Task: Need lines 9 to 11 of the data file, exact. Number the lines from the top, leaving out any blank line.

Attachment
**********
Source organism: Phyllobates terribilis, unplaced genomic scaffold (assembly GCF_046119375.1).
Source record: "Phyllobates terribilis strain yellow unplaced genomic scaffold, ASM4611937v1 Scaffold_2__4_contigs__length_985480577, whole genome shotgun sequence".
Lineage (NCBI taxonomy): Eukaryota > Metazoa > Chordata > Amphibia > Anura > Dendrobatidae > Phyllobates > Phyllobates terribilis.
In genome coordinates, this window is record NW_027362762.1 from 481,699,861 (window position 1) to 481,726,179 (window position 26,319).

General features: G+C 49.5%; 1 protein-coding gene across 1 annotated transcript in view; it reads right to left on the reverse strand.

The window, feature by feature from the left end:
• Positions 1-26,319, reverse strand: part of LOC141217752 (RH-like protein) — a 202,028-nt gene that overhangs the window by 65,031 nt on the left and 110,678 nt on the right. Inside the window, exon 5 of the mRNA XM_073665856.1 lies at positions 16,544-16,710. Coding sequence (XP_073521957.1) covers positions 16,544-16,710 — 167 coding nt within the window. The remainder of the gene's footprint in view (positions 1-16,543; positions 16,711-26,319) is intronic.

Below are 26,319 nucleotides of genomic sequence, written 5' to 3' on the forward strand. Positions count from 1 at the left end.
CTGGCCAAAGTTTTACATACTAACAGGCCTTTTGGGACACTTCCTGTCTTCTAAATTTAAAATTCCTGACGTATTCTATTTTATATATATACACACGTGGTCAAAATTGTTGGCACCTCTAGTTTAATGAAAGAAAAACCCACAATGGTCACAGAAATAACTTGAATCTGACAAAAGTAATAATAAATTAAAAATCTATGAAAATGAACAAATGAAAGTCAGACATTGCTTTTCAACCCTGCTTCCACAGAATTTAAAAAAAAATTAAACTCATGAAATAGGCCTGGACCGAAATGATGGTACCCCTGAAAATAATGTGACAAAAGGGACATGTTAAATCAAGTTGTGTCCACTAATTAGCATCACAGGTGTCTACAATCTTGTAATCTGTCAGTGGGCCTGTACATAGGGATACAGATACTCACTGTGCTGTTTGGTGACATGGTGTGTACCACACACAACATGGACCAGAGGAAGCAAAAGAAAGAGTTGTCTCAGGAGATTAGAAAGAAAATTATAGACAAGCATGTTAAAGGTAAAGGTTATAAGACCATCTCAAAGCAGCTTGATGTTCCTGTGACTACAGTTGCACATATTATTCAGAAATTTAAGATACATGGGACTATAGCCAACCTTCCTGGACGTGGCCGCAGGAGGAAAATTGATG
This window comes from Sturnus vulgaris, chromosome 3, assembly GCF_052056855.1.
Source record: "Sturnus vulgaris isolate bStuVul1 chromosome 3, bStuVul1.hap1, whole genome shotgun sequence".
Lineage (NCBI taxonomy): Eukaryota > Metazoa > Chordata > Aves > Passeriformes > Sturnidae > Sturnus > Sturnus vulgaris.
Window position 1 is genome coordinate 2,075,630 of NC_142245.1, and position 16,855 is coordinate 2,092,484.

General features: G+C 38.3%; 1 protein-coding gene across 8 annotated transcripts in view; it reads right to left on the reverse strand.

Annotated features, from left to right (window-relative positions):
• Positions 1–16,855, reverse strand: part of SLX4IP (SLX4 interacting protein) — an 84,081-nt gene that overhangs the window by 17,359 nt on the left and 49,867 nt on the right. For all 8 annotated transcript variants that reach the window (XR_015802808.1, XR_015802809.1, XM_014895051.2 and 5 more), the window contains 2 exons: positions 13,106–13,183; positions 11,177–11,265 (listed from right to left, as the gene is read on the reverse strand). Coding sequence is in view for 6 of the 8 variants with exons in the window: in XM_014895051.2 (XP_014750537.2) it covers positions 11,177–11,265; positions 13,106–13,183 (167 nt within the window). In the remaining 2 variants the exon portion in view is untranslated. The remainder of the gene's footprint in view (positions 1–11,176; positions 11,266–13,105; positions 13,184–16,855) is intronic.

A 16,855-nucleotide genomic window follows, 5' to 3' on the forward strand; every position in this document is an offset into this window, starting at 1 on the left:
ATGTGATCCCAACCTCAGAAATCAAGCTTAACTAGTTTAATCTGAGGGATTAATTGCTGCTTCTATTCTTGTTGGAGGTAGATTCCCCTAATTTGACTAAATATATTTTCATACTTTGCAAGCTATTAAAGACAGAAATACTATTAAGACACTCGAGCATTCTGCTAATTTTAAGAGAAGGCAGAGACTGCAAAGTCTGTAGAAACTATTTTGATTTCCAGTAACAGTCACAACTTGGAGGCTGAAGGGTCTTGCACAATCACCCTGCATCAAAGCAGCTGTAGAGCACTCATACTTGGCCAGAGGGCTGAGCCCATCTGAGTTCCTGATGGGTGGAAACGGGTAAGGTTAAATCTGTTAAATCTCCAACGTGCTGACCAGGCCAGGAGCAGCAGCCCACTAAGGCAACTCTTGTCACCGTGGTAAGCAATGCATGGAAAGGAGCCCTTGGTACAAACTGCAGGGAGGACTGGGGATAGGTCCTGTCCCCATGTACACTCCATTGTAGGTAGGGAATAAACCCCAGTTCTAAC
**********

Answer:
CTGGCCAAAGTTTTACATACTAACAGGCCTTTTGGGACACTTCCTGTCTTCTAAATTTAAAATTCCTGACGTATTCTATTTTATATATATACACACGTGGTCAAAATTGTTGGCACCTCTAGTTTAATGAAAGAAAAACCCACAATGGTCACAGAAATAACTTGAATCTGACAAAAGTAATAATAAATTAAAAATCTATGAAAATGAACAAATGAAAGTCAGACATTGCTTTTCAACCCTGCTTCCACAGAATTTAAAAAAAAATTAAACTCATGAAATAGGCCTGGACCGAAATGATGGTACCCCTGAAAATAATGTGACAAAAGGGACATGTTAAATCAAGTTGTGTCCACTAATTAGCATCACAGGTGTCTACAATCTTGTAATCTGTCAGTGGGCCTGTACATAGGGATACAGATACTCACTGTGCTGTTTGGTGACATGGTGTGTACCACACACAACATGGACCAGAGGAAGCAAAAGAAAGAGTTGTCTCAGGAGATTAGAAAGAAAATTATAGACAAGCATGTTAAAGGTAAAGGTTATAAGACCATCTCAAAGCAGCTTGATGTTCCTGTGACTACAGTTGCACATATTATTCAGAAATTTAAGATACATGGGACTATAGCCAACCTTCCTGGACGTGGCCGCAGGAGGAAAATTGATG
This window comes from Sturnus vulgaris, chromosome 3, assembly GCF_052056855.1.
Source record: "Sturnus vulgaris isolate bStuVul1 chromosome 3, bStuVul1.hap1, whole genome shotgun sequence".